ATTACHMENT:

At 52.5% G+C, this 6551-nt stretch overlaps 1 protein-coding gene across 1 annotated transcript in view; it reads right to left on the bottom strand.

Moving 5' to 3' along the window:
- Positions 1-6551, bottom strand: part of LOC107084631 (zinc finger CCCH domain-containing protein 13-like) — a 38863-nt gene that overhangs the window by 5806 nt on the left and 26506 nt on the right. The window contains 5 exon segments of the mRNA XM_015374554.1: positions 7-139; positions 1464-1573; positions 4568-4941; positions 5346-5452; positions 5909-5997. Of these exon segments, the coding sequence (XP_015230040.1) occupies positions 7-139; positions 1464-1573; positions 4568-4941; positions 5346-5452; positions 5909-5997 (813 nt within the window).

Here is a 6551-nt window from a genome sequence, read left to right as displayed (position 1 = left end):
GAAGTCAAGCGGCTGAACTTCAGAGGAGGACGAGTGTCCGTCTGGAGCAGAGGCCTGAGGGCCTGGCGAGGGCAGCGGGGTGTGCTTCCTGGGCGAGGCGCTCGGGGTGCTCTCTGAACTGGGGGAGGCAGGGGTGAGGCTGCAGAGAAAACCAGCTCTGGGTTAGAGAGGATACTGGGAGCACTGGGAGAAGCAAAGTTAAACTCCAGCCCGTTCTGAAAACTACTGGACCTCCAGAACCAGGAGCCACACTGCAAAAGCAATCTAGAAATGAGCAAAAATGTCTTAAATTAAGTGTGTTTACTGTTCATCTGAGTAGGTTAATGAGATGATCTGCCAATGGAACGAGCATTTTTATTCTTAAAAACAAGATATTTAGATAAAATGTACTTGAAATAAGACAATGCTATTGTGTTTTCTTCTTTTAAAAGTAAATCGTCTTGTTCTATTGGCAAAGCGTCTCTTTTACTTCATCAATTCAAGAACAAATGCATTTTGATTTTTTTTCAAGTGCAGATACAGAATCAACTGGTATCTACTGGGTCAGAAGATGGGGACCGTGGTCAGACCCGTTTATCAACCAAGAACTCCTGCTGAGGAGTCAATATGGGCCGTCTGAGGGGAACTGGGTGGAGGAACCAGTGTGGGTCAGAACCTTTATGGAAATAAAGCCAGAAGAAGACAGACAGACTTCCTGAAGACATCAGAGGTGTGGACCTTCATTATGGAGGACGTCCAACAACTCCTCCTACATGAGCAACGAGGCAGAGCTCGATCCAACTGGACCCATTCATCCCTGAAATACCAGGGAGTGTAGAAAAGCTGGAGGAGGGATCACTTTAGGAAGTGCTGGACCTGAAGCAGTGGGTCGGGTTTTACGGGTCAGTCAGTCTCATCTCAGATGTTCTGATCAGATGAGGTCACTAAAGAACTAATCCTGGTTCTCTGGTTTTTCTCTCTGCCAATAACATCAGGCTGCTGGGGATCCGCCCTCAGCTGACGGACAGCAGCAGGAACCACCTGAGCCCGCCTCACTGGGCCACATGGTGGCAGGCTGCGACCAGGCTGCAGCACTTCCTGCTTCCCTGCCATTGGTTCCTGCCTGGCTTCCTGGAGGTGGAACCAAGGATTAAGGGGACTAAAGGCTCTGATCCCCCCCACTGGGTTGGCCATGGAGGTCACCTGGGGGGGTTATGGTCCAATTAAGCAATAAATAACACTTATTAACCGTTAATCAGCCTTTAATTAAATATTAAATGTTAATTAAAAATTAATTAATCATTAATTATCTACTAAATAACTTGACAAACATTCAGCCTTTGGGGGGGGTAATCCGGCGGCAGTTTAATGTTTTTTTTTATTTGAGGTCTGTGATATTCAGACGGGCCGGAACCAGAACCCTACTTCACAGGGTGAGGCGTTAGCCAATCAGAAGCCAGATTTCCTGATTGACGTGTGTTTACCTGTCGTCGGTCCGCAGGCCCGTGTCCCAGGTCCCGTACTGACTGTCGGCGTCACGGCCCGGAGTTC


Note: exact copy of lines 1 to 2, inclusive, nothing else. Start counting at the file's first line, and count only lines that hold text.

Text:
At 52.5% G+C, this 6551-nt stretch overlaps 1 protein-coding gene across 1 annotated transcript in view; it reads right to left on the bottom strand.

Moving 5' to 3' along the window: